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Alfred Ritter has commented on (10) products.

Expanse #1: Leviathan Wakes by James S A Corey
Expanse #1: Leviathan Wakes

Alfred Ritter, August 4, 2012

Very enjoyable action scifi read. When the pace is moving, it is great and it hides the book's problems. The characters are thin and idealized and the book has the typical fate of the universe hinging on the actions of a tiny few. Still, the book is a lot of fun and had me reading despite my qualms.
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(1 of 3 readers found this comment helpful)

Next by James Hynes

Alfred Ritter, January 1, 2012

Although it pains the genre defender in me, I think this is the best Hynes novel for people to try. Unlike his prior books, this one is straight litfic. It tells the story of a day in the life of a dissatisfied American man. Unhappy with his lack of career and his love life, he flees Ann Arbor to take a job interview in Austin. He arrives early so he gets lost in town. The story concludes in less than a day, but as the main character reviews his life, it becomes a much broader story. It ends in dramatic fashion with many of his questions resolved, but many will find that resolution unsettling. Its an amazing piece of writing though
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Sister by Rosamund Lupton

Alfred Ritter, September 12, 2011

This is one of the most appealing crime novels I have read in quite some time. Amazingly for a debut novel, the whodunnit plot is well constructed with great framing, a tense climax and a plethora of unpleasant suspects. If that is all Lupton achieved, it would be a laudable, if eventually forgettable read.

What elevates the book is the strong emotional payoff. Her main character, who has neglected her relationships with her mother and sister, while becoming engaged with the wrong person undergoes a remarkable, real transformation as she tries to uncover what happened to her missing sister. As things become more clear, the story she tells becomes increasingly tragic and resonant.
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Soon I Will Be Invincible by Austin Grossman
Soon I Will Be Invincible

Alfred Ritter, September 8, 2011

This is great book, but be warned. It is written by a comic book nerd for other comic book nerds. If you are one, say Huzzah! and proceed. If not, look elsewhere. The book tells the story of a group of heroes not unlike the Avengers or the JLA as they face off against a recently escaped supervillain.

If it was just that it could be little different from a comic book. Thankfully it is much more. For one, it is a fun send-up of the genre. There are references, jokes and allusions aplenty. Grossman also does a nice job poking fun at comic book standards, like the ritualized banter between hero and villain.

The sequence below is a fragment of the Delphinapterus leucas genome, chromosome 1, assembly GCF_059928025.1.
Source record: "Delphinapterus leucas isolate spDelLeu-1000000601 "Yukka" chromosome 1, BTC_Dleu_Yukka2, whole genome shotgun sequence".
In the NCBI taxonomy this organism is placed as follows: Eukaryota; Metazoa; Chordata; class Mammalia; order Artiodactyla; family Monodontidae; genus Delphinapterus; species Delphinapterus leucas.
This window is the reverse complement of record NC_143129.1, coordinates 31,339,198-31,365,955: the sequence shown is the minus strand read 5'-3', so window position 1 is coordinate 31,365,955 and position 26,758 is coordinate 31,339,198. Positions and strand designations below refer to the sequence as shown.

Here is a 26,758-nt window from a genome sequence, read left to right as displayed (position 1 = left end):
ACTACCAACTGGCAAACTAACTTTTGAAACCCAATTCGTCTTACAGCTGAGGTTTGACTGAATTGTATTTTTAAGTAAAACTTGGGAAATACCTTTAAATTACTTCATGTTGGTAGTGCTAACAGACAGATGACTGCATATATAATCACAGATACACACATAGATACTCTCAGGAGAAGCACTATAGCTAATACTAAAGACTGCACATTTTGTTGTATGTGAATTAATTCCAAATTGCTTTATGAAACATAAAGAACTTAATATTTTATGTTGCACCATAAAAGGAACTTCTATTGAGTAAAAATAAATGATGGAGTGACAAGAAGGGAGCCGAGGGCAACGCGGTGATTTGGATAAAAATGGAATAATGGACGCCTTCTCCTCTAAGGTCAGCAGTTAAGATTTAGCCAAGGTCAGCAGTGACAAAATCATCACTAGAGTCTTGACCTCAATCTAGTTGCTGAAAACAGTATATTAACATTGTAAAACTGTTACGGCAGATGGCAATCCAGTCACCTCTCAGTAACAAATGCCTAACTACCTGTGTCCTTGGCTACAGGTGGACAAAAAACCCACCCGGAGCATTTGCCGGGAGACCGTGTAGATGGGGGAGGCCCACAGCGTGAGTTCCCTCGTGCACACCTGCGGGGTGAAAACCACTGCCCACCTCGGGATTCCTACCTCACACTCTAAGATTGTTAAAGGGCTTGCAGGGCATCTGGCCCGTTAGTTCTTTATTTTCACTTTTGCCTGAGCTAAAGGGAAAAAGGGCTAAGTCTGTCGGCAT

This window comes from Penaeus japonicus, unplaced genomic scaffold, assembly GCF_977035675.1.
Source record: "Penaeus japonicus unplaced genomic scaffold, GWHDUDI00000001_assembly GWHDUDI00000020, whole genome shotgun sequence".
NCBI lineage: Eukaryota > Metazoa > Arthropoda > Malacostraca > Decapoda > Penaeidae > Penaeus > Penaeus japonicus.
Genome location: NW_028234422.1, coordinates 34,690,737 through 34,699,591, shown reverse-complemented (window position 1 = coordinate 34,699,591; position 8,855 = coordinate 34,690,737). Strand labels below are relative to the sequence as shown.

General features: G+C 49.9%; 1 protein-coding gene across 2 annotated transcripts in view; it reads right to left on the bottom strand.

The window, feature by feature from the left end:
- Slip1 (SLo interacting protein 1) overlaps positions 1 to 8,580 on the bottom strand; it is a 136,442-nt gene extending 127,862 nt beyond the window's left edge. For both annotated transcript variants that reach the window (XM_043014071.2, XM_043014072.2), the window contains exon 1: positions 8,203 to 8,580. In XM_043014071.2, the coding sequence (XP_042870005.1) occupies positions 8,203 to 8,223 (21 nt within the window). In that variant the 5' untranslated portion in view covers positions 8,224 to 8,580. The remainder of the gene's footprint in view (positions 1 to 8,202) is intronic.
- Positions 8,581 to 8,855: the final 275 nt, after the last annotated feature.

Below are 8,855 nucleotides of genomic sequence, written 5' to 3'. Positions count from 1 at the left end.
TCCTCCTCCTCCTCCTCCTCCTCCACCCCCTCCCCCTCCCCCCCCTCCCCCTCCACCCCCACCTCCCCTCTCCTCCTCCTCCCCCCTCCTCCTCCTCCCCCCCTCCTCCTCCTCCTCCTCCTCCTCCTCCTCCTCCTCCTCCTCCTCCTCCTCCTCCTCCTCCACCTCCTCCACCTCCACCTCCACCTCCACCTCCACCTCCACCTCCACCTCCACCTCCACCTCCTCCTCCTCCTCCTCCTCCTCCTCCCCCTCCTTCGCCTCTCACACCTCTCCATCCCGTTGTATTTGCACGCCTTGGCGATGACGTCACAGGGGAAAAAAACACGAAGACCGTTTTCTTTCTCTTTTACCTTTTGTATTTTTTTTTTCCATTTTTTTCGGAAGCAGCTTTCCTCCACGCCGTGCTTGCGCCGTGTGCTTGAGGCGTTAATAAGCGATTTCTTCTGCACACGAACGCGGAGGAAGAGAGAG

There is also a real exploration of the emotional character of the main villain and a new cyborg member of the hero team. We see the villain as the revenge seeking outcast nerd he is and the vulnerabilities of a 400 pound part human machine that can't really find a place in normal society.

It's worth noting that Austin Grossman's twin brother is Lev Grossman author of the similarly genre tweaking The Magicians. Lev's book is more provocative, meaning it might hit you harder than this book, or it could drive you crazy. Soon I Will Be Invincible is closer to its source material, escapist pleasure, but of a high order.
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The Windup Girl by Paolo Bacigalupi
The Windup Girl

Alfred Ritter, September 8, 2011

This scifi novel scratches so many of my itches. First there is the world building, set some centuries hence where oil has run out, the seas have risen, many states have collapsed and the most powerful and wicked forces are the calorie companies. These controllers of food and flavor break governments, use diseases as a tool or corporate power and act like general bastards. The book is set in Thailand, one of the worlds few independent states, but one where the Ministry of Trade, disposed to working with outsiders, and the Ministry of the Environment, given to doing ANYTHING to protect the country, are constantly at odds, even killing one another in order to meet their mission.

I also like that Bacigalupi is sparing in his detail. We know that terrible things have befallen much of the world, but we get only slight details. Backstories pertinent to the plot, like the Malayan massacre of the ethnic Chinese are slowly revealed by characters. The slow telling makes the story in many ways sadder as you digest it over time. I appreciate that Bacigalupi forces us to imagine so much of the detail. I hope he never tells us. It will end up as lame as the Clone Wars or the Butlerian Jihad most likely.

These skills would be great, but unimportant if it wasn't a good story. This one is quite the story. The many main characters experience frequent ups and downs and it is never clear who, if any of them, are going to prevail, or at the very least get what they seek. There is one Macguffiny character that feels underutilized or perhaps is there to tee off a possible sequel. I didn't love that element, but it was a minor complaint.

This is my favorite scifi novel in quite some time.
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